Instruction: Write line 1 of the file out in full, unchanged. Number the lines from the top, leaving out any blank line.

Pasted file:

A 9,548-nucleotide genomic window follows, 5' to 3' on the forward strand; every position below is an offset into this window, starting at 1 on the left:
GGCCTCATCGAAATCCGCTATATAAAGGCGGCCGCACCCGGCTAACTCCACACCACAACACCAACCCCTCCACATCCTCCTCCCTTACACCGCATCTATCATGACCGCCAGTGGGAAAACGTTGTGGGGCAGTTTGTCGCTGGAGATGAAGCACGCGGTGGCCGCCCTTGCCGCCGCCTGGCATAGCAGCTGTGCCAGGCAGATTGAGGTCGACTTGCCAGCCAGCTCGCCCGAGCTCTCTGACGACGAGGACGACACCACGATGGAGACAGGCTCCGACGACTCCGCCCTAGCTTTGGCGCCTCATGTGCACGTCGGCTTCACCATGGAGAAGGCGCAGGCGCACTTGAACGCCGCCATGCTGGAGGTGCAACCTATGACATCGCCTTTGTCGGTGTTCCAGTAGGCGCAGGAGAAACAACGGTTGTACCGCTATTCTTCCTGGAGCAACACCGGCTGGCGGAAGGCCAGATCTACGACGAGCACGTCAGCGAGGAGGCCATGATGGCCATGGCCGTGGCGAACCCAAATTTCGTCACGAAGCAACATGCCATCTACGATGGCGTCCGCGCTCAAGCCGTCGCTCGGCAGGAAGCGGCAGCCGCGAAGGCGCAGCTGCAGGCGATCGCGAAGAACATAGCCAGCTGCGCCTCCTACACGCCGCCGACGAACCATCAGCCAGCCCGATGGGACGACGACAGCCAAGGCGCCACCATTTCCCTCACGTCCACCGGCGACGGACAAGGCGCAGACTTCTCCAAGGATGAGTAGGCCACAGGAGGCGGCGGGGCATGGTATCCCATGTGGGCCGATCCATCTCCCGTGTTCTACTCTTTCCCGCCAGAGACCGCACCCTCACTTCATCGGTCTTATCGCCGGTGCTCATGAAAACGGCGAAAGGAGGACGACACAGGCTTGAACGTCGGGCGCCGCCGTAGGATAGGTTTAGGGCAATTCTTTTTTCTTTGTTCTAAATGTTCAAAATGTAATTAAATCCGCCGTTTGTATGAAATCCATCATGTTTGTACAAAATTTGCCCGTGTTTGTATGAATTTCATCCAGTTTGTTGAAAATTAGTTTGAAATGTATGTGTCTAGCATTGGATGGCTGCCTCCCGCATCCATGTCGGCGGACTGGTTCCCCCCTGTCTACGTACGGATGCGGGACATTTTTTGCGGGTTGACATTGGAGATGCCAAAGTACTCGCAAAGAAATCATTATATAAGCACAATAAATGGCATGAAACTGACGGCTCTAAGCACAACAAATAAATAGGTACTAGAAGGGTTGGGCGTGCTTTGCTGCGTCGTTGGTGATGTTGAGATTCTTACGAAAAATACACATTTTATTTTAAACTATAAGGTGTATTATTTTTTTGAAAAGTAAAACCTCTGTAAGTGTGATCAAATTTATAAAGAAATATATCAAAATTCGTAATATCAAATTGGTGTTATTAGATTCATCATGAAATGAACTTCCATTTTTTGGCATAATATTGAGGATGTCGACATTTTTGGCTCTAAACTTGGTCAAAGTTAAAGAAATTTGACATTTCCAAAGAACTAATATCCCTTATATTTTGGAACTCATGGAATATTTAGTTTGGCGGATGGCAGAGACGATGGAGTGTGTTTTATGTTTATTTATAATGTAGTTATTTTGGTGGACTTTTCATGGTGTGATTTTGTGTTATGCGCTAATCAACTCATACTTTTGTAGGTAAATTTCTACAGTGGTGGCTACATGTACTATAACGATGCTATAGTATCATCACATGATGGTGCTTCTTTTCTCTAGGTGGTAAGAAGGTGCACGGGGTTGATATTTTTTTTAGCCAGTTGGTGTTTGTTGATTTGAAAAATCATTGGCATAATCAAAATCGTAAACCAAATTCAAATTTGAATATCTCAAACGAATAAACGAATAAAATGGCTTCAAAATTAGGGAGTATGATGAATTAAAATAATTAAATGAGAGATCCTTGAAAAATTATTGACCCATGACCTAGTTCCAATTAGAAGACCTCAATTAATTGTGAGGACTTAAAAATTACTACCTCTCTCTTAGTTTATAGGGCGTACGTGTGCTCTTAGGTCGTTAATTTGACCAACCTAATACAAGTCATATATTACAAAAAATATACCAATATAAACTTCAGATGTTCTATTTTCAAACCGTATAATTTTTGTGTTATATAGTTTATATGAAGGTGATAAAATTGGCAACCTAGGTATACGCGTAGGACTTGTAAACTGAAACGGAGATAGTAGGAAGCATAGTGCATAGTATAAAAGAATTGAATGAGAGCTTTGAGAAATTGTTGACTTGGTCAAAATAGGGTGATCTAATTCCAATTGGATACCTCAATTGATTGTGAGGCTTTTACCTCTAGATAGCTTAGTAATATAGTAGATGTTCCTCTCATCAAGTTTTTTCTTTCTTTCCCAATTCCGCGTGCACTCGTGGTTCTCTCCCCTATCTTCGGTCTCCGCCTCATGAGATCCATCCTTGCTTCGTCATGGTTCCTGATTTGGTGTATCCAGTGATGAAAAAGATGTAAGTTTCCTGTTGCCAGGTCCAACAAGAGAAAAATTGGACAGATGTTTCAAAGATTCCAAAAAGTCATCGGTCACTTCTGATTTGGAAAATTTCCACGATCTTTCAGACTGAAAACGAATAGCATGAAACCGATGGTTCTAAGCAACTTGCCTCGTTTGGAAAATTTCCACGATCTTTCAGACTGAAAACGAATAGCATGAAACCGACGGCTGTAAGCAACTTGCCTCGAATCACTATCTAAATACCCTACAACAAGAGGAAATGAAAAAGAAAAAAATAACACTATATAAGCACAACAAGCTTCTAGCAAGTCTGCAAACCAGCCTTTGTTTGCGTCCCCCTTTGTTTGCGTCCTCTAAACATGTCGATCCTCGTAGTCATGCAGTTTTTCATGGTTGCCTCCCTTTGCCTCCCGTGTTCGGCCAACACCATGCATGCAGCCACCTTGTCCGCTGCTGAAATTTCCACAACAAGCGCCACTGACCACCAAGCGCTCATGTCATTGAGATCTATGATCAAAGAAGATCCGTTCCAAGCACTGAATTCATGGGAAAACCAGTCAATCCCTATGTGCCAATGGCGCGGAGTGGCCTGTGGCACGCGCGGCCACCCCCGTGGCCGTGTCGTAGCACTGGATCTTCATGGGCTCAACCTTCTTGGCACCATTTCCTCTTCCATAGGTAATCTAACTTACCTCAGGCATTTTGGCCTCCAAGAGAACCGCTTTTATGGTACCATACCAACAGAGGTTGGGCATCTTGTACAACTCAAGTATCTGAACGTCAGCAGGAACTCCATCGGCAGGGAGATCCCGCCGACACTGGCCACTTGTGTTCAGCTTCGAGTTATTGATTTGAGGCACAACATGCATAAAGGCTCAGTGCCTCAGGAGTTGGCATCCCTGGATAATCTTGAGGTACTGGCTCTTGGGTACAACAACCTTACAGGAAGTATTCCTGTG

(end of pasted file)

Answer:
A 9,548-nucleotide genomic window follows, 5' to 3' on the forward strand; every position below is an offset into this window, starting at 1 on the left: